Although prior ibrutinib therapy did not contribute to reduced survival, we found that prior purine-analoguebased therapies for CLL prior to HT led to reduced survival. This finding has been reported by other groups and is possibly attributed to immunosuppression resulting from purine-analogue therapy.8 In our limited data set, this attribution is supported by the fact that patients who received prior fludarabine-based therapy were more likely to have EBV-positive HT. Interestingly, other traditional baseline characteristics of CLL that have been associated with survival in CLL, such as Rai Stage, unmutated IGHV and karyotype, did not correlate with survival after HT. In addition to prior purine-analogue therapy, the major factors that were identified to predict poor survival for patients with HT were elevated LDH, IPS, and RSS. These factors may be useful in counseling patients with this diagnosis. Interpretation of our data is limited by the intrinsic nature of retrospective analyses. Although individual centers locally confirmed the diagnosis of HT, central review of samples was not feasible secondary to limited quantity of sample and a small number of patients from many centers. We did not search all patients with consecutive HL diagnoses at each center, but searched for CLL patients who subsequently developed HL. As such, it is possible this may have introduced selection bias to our results that may lead to overestimation of patient outcomes. Subset analyses of this patient population were limited secondary to small numbers of patients. Our study examined patients treated at tertiary referral cancer centers and results may not be generalizable to patients treated in the community setting. Despite these limitations, our series is notable as the largest reported cohort of this rare group of patients with HT.
In summary, this series of patients with HT from CLL reveals similar survival to what is expected in patients with de novo HL when compared with age- and treatmentmatched HL patients in previously published studies. These data support that HT patients have longer survival compared with historic controls of patients with RT from DLBCL and do not require allogeneic HCT in CR1. Based on this series, HT patients should be treated with regimens used to treat de novo HL. The effects of novel targeted HL and CLL therapies on the outcomes of patients with HT is unclear at this time, and further study of this rare population, ideally in prospective clinical trials, is required to fully define the optimum management of these patients.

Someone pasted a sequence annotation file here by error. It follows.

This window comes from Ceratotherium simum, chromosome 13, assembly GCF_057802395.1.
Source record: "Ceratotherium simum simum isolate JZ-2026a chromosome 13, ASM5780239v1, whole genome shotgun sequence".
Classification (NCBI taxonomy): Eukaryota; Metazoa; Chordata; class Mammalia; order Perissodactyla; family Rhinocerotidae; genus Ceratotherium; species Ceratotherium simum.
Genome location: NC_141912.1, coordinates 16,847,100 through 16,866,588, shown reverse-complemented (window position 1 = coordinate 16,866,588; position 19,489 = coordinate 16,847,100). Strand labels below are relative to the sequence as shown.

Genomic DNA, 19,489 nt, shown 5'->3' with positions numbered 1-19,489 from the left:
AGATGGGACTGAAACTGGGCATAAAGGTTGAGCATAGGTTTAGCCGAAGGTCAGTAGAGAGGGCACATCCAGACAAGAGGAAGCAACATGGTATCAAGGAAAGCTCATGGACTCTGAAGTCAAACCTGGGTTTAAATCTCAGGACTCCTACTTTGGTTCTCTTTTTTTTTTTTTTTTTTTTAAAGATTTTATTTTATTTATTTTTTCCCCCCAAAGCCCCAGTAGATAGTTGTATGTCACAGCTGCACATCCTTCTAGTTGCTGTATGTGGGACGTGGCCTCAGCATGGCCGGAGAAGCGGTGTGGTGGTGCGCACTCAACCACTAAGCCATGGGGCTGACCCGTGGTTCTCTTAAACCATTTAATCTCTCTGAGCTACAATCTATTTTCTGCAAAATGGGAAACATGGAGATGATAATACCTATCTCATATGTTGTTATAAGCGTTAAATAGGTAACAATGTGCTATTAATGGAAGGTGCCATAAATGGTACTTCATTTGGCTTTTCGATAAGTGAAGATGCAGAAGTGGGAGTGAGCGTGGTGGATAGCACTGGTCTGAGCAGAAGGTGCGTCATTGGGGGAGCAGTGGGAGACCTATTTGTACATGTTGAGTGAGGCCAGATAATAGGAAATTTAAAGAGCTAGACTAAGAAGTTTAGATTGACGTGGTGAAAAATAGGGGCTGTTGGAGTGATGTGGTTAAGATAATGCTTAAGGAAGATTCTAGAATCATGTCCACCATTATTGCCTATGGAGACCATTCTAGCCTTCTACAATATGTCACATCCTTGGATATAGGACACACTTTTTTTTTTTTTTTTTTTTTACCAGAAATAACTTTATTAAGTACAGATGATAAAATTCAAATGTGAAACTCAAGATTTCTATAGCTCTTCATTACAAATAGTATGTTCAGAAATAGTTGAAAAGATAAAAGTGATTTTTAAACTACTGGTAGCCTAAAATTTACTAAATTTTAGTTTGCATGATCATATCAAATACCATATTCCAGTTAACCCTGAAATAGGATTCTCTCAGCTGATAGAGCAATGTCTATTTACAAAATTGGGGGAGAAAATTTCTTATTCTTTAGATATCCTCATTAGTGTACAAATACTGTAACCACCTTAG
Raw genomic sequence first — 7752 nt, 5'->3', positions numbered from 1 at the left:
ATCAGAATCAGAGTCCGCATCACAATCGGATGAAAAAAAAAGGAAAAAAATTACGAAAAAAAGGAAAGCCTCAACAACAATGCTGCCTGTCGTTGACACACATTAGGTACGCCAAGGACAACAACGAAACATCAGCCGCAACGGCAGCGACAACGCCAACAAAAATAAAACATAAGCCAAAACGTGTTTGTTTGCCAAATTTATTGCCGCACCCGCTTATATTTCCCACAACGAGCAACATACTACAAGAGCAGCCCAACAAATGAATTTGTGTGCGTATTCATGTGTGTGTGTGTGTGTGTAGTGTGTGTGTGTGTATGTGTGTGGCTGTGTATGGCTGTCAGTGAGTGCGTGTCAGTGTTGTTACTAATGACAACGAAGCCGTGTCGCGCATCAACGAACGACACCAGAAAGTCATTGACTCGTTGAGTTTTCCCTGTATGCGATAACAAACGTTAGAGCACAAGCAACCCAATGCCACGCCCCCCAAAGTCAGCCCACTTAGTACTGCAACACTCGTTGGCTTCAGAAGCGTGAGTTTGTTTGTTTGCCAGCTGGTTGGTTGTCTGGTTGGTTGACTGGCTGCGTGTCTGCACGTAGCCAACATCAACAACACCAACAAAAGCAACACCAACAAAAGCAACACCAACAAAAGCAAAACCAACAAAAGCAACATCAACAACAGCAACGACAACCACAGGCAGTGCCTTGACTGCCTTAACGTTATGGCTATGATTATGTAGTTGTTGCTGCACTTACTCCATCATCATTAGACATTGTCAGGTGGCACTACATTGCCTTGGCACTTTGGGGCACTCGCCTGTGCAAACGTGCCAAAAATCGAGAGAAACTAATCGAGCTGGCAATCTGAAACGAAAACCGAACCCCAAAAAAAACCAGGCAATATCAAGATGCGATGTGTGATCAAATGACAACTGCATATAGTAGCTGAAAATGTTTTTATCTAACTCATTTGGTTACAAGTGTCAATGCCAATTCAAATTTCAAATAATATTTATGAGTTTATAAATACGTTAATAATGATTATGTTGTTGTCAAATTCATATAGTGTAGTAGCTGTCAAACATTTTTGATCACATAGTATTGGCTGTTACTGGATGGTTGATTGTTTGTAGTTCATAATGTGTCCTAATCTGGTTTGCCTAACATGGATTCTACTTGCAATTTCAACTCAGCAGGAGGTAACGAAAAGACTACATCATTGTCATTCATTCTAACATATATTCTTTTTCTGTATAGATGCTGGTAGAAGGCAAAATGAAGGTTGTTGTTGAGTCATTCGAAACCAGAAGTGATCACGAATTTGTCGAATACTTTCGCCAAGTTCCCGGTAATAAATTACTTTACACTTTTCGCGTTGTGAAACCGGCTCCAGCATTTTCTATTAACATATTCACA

- Received April 22, 2020
- Accepted September 24, 2020
DS has received research funding from Acerta, Verastem, Juno, Karyopharm, and Gilead, as well consulting fees from Pharmacyclics, Jannsen, Karyopharm, Innate, and Genentech; EK has received consulting fees from AstraZeneca; SP has received honoraria and research funding from Pharmacyclics, Abbvie, and AstraZeneca, as well as research funding from MorphoSys, Janssen, and Gilead; MS has received research funding from Genentech, Pharmacyclics, Gilead, Celgene, Mustan Biopharma, TG Therapeutics, Beigene, Acerta, as well as consulting fees from Qilu Puget Sound Biotherapeutics, Abbvie, Genentech, Verastem, and AstraZeneca; JP has received consulting fees from Pharmacyclics and Gilead; AM has received consulting fees and honoraria from Pharmacyclics, Abbvie, TG Therapeutics, as well as consulting fees from AstraZeneca, Celgene, Johnson & Johnson, and research funding from Acerta, Portola, and Regeneron; BH has received honoraria and consulting fees from Pharmacyclics, Abbvie, Seattle Genetics, Novartis, Genentech, and Pfizer, as well as research funding from Amgen and Genentech; AD has received research funding from Takeda, Aptose Biosciences, Gilead, Genentech, Verastem, Bayer, as well as consulting fees from Gilead, Genentech, AstraZeneca, Verastem, TG Therapeutics, and Bayer; TP has received consulting fees from Genentech, Gilead, Bayer, Seattle Genetics, and Pharmacyclics, as well as research funding from Pharmacyclics and Abbvie; DB has received research funding, consulting fees, and honoraria from Pharmacyclics, Abbvie, Genentech, Teva, TG Therapeutics, and Novartis, as well as research funding from Acerta, DTRM, and Gilead; SS has received consulting fees from BMS; MD has received consulting fees and research funding from Abbvie, Genentech, TG Therapeutics, AstraZeneca, and Verastem, as well as consulting fees from Merck, Celgene, Gilead, MEI Pharma, Janssen, Sunesis, and Roche, and research funding from BMS and Surface Oncology; KR has received consulting fees from Acerta and Pharmacyclics; JB has received research funding from Acerta, Genentech, Janssen, and Pharmacyclics.
DS and JB conceived the research, recruited participants, analyzed data, and drafted the original manuscript; KB performed the statistical analysis. All remaining authors collected and analyzed data and reviewed the manuscript.